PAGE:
Viewing angles

This Issue This is a part of the Building quality feature

By - , Build 155

Is it a quality defect or not? It can be hard to decide, but using these established guidelines and standards will help everyone to view work from the same starting point when checking for defects.

Figure 1: The normal viewing positions for checking workmanship.

QUALITY IS SUBJECTIVE, and it pays to clearly define what parameters will be used to assess the quality of materials and surface finishes. How we view a surface can be influenced by:

  • how close we are to that surface
  • the light conditions acting on that surface
  • whether or not strong artificial light is introduced.

The MBIE Guide to tolerances, materials and workmanship in new residential construction 2015, along with other documents and industry organisations, specifies how a surface should be viewed when checking for defects.

Inspect work from normal position

Variations in texture, colour, transparency, reflectivity and finish should be observed and assessed while in a normal viewing position.

A normal viewing position for a person 1.5–1.8 m tall is:

  • standing at a distance of 2 m or more from surfaces (see Figure 1)
  • standing at a distance of 600 mm or more from fixtures and fittings
  • an unobstructed viewing angle of 45° or more
  • under uniform non-critical lighting of 500 lux – a typical indoor light level.
Figure 1: The normal viewing positions for checking workmanship.

Beware critical lighting imperfections

One of the main causes of visible imperfections is side lighting that is almost parallel with the wall. Generally, imperfections that are only visible under critical lighting do not indicate unacceptable workmanship.

Critical lighting occurs naturally for a short period each day, typically 30–60 minutes in the early morning and late afternoon when the sun is low in the sky.

It is common practice to use high-output lighting to accentuate areas requiring attention during construction, but this is not suitable for performing a subjective visual inspection of interior surfaces.

Glass viewing requirements

Glass quality is defined by AS/NZS 4667:2000 Quality requirements for cut-to-size and processed glass, which sets out the allowable tolerances for thickness, size, squareness, flatness, bow, surface imperfections and internal imperfections.

The Glass Association of New Zealand (GANZ) technical data sheet Glass quality sets out steps for inspecting glass:

  1. Clean with a proprietary glass cleaner.
  2. Stand 3 m from the glass and at 90° (square on) to the glass (AS/NZS 4667:2000 says to stand at a distance of ≥2 m).
  3. View in normal daylighting conditions – there should be no visible imperfections.
  4. If faults are evident, clean the surface again to see if they can be removed.
  5. Re-examine and mark any remaining visible faults.

Glass quality also identifies items that may occur as a result of manufacture and may not be considered a defect.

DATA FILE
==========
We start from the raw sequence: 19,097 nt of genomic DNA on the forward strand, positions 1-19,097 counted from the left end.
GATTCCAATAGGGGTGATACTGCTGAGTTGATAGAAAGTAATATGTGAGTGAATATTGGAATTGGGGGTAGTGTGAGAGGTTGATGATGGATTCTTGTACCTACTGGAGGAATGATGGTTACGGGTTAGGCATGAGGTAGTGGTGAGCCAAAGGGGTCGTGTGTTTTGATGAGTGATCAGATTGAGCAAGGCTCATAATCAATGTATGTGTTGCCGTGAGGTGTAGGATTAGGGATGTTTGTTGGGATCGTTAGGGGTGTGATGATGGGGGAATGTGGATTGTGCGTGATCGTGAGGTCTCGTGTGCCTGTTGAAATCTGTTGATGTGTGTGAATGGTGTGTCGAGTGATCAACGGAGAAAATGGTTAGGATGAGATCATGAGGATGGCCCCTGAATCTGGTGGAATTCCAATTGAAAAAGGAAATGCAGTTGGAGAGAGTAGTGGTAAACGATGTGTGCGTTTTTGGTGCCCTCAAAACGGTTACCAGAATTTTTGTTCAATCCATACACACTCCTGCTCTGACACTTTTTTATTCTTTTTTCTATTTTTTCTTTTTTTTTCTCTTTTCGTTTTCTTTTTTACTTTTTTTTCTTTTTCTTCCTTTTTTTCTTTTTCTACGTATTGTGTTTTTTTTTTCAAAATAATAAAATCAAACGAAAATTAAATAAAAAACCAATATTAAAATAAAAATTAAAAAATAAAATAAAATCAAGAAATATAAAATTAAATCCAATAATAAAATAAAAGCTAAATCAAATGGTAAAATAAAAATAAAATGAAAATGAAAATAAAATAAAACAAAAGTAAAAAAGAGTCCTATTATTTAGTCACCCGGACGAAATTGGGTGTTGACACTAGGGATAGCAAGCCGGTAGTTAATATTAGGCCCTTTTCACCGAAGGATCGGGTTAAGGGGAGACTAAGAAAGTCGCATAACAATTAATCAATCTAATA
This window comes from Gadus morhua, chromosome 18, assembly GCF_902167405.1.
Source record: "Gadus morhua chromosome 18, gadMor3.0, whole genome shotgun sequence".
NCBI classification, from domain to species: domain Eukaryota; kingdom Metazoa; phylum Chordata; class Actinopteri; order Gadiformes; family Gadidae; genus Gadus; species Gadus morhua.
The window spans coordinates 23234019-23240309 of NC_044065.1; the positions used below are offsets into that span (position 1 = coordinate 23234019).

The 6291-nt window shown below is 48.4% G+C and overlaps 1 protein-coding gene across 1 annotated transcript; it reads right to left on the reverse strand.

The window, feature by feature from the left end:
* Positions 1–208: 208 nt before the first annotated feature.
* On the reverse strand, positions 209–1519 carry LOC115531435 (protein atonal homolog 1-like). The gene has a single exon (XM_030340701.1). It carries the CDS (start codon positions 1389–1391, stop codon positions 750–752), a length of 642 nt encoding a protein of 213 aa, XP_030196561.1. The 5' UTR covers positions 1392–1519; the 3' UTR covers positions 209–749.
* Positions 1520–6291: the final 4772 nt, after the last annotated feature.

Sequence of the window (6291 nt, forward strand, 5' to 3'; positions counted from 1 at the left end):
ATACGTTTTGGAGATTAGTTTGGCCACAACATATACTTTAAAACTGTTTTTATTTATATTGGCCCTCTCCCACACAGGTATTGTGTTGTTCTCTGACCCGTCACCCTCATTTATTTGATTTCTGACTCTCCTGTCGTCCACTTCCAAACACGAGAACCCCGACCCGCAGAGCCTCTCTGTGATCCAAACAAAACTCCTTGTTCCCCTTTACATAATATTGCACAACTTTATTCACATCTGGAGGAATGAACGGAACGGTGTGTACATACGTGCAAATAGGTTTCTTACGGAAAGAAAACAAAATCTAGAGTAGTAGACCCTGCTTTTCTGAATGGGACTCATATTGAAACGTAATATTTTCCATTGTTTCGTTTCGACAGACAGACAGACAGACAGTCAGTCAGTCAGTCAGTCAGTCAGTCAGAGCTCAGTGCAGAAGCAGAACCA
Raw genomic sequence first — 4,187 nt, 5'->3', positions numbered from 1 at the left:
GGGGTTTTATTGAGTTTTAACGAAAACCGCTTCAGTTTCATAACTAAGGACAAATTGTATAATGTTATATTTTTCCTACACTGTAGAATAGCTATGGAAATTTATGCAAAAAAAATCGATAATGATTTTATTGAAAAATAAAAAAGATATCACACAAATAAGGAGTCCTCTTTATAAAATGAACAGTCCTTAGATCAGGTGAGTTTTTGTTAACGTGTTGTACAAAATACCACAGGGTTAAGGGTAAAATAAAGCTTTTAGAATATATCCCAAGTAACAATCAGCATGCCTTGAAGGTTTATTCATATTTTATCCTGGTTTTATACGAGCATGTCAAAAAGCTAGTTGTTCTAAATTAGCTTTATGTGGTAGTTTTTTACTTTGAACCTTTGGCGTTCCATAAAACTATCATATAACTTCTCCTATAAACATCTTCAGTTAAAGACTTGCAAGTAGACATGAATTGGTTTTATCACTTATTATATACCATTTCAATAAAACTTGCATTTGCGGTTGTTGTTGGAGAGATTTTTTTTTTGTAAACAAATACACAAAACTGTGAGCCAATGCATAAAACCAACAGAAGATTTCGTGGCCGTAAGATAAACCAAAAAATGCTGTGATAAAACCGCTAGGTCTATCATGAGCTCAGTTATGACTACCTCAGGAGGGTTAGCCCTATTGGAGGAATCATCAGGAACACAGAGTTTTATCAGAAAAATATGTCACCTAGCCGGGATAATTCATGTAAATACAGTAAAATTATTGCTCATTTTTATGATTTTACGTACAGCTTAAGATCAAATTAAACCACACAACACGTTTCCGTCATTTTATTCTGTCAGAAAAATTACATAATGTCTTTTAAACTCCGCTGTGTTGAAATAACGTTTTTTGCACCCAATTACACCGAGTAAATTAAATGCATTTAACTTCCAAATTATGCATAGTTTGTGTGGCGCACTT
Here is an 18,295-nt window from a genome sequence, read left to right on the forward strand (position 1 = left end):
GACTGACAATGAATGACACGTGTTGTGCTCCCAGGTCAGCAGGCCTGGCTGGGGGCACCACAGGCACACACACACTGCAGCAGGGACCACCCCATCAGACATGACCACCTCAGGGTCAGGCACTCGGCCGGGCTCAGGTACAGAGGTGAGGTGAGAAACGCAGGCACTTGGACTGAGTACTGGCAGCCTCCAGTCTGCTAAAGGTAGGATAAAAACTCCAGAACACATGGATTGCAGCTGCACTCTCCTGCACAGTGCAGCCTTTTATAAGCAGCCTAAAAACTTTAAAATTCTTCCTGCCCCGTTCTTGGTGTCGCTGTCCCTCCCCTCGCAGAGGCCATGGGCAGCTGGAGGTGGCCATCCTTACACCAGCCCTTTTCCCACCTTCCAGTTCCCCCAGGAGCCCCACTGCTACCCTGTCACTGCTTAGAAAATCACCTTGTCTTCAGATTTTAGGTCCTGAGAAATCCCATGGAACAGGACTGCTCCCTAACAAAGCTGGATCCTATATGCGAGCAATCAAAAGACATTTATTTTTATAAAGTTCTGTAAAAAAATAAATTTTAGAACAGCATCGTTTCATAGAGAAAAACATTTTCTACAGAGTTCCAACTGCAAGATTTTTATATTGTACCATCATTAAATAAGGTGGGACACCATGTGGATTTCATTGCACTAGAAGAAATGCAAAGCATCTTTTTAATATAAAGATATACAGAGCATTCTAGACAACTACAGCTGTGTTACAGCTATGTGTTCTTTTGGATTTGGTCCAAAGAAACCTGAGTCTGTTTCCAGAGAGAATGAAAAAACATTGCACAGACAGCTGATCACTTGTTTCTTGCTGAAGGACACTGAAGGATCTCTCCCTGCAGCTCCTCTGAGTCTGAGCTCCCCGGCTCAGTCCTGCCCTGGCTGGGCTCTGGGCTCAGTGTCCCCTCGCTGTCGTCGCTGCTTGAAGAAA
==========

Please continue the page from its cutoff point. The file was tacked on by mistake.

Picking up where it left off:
Viewing powder-coated aluminium

The Window Association of New Zealand (WANZ) standard Powder coating surface finishing – appearance in situ gives the following criteria when assessing finish quality.

View powder-coated aluminium from a minimum of 2 m. Further distance may be allowed depending on the use of the product and its in situ viewing distances.

A significant defect is a defect that is visible from 2 m and has an outside diameter more than 1.5 mm. From 2 m, the coating on the primary visible internal and external surfaces shall be of uniform appearance, colour and texture and be free from significant defects.

However, the coating may contain one minor defect as defined in section 3 of the WANZ standard for every 1 m of extruded length. A minor defect may be visible from 2 m and has an outside diameter of up to and including 1.5 mm.

Anodised aluminium viewing

Visual inspection of anodising after manufacture should be done from a distance of not less than 2 m in daylight, but not direct sunlight. This is according to the Window Association of New Zealand Anodising Standard SFA 3503-03:2005.

It is sometimes possible to observe, on close inspection or from certain viewing angles, variations in brightness, banding, streaming and other visual effects on the significant surfaces. These seldom impair the performance of the anodised aluminium and should not be grounds for rejecting the product on a performance basis.

Other viewing distances

The MBIE Guide to tolerances, materials and workmanship in new residential construction 2015 gives the following viewing distances:

  • Fixtures, fittings and benchtops – standing at a distance of ≥600 mm.
  • Bathroom and kitchen cabinetry – standing at a distance of 600 mm to 1 m.
  • Non-concrete floor finishes (including decking) – standing at a distance of ≥2 m.
  • Tiled surfaces – standing at a distance of ≥2 m.
  • Painted non-concrete surfaces – standing at a distance of ≥2 m (AS/NZS 2311:2009 Guide to the painting of buildings).
  • Concrete or asphalt – standing at a distance of 3 m (NZS 3114:1987 Specification for concrete surface finishes).
  • Roofs – standing at a distance of ≥3 m (recommended by the Roofing Association of New Zealand).
  • Internal and external exposed architectural masonry feature walls – standing not less than 6.1 m away in diffuse lighting (ASTM C90-15 (2015) – Standard specification for loadbearing concrete masonry units).
  • Timber decks – standing at a distance of 2 m.

For more

See AS/NZS 2589:2007 Gypsum linings – Application and finishing, particularly Appendix C, and visit www.awci.org.nz/critical-light.

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More articles about these topics

Articles are correct at the time of publication but may have since become outdated.

Figure 1: The normal viewing positions for checking workmanship.

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